Rosia Montana: Are We Drawing to a Close?

On the 9th of December, a referendum was organized in 35 small Romanian localities within the mining region where the Roşia Montană project is supposed to take place. The decision to hold the referendum on the same day as the legislative elections was obviously neither coincidental, nor just a sensible cost-savings measure. Rather,the not-so-secret hope was that merging two deliberative issues for the same ballot would secure a good turnout and push the controversial project beneath the door and then up the decision makers’ table. After all, there are other examples from the recent past that consolidated this mechanism. But it so happened that the referendum had to be invalidated due to an insufficient turnout.

In the event that the referendum expressed the will of the local people to restart mining in the area, the corporation, project advocates, and politicians who have over the last years been reciting the mantra of job creation would have hailed its outcome as a clear triumph of democracy over demagogy and misinformation. But would it have really been so?

If, in 2002, when the Local Council voted that Roşia Montană should be transformed from a residential area into an industrial area, thus making it virtually impossible for any alternative economic activity to develop there, a referendum had been organized and the ‘will of people’ had spoken in one voice, it would have been more difficult to criticize now this proof of sham democracy.  But the major questions still remain, and, moreover, no significant effort is being made to answer them. Why should this project be simply a matter of securing jobs and temporary welfare for a community who is indeed very poor? After all, there should be more talk about non-renewable resources, environmental and legal protection mechanisms, and fair distribution of stakeholder responsibilities. Such issues are not strictly of local interest, but if the referendum had been held at national level, it is very plausible to say that not only  it would have been valid, but the project itself would had been rejected. It is still unclear to me whether a referendum, be it national, would be the best alternative to decide on such an issue. From one angle, it would just serve to cover decision makers in the voice and authority of the ‘people’, while preserving the same hazy distribution of responsibilities at policy level.

If, at the beginning of my posts on Roşia Montană, I saw this research topic riddled with questions, the answers to which would really make a difference, I rather tend to believe now that this project poses deep structural problems which must be addressed at their core, and not on a case-to-case basis.  Even if for the moment there is no definite answer on what is going to happen in that area, the fact that the referendum was invalidated should not be seen as a good sign by opponents of the projects. After all, it is a precedent procedurally approved, and it may be just a matter of time until it becomes successful.


2 responses to “Rosia Montana: Are We Drawing to a Close?

  1. One thing I was wondering is whether the referendum stimulated good public discussions? After all, the turnout and the outcome of a referendum are just one aspect. Another aspect that can change the game and affect legitimacy of future decisions is the public discussion that is created by holding such a referendum.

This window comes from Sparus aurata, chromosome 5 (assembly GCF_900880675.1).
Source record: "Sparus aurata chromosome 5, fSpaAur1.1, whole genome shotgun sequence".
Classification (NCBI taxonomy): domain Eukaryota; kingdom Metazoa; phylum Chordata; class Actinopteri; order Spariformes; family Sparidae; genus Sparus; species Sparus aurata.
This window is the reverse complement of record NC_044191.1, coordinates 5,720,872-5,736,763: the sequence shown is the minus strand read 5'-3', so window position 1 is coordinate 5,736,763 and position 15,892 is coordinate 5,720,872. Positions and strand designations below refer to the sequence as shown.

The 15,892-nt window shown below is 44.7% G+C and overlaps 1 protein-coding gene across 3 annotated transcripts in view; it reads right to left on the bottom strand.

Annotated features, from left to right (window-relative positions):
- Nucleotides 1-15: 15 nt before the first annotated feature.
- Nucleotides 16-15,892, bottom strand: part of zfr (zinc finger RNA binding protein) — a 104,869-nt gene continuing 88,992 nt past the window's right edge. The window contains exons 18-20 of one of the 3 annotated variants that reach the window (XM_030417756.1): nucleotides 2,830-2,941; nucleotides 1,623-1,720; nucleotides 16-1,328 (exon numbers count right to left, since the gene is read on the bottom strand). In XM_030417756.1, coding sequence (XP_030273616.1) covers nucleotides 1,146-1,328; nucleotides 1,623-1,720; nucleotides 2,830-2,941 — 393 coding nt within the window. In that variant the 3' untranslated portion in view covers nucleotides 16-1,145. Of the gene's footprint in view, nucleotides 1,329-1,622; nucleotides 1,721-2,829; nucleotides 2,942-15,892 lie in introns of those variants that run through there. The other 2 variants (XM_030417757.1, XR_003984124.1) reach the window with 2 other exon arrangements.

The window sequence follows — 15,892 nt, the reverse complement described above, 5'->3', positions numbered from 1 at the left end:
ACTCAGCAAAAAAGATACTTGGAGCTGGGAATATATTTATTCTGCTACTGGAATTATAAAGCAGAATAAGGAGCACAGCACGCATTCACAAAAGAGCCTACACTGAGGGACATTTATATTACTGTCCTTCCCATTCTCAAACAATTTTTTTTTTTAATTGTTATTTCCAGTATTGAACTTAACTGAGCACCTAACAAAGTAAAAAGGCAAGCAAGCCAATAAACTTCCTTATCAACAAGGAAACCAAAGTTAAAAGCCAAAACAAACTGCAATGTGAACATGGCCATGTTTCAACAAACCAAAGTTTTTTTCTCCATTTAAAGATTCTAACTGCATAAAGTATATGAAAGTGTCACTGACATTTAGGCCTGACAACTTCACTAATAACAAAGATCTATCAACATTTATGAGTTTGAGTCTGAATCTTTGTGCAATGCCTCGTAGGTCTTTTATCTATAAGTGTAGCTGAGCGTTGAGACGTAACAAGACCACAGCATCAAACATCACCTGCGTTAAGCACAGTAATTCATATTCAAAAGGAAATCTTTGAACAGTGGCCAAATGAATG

2. Thank you for your comment. It is important to see whether this referendum really made a difference with regard to the terms of the public perception and discussions. What happened is, however, that the diverging views of advocates and opponents gained perhaps more consistency from their own different interpretations of the results. This means that the same polarized views and general immunity to complex arguments prevail. On one hand, advocates see the referendum as a triumph of the locals’ wish to have jobs (by referring mostly or exclusively to the proportion of votes in the community of Rosia Montana: pro – ~79% – and against – ~20%). In fact, this community is only one of the 30 other communities in the area, smaller or bigger, where people were called to vote. On the other hand, opponents interpret the results as a negative vote to the project (overall low turnout, insufficient for validation, i.e. 43.2 as compared to at least 50% +1). Oddly or not, changes seem more visible on the Internet, with an apparent increase in the number of Facebook likes for the project’s page (approx. 611.000). Even more oddly, a recurrent topic in the public discussion was to compare this particular referendum with the one held this summer, aimed at the resignation of the incumbent President, although the not-to-be-forgotten difference is that the former was a consultative referendum, whereas the results of the latter were mandatory to apply.
    A last remark: if there was a topic of discussion generated by this referendum and worthy to bear in mind for the future is that there were enough voices to question the way it was organized. To be more specific, procedural shortcomings at the limit of legality were uncovered. Unfortunately, the result of this contribution to the public discussion does not really represent a step forward. In my opinion, it simply increases the mistrust of those who oppose the project and persuades the advocates that there is really a conspiracy against the welfare of this small community.

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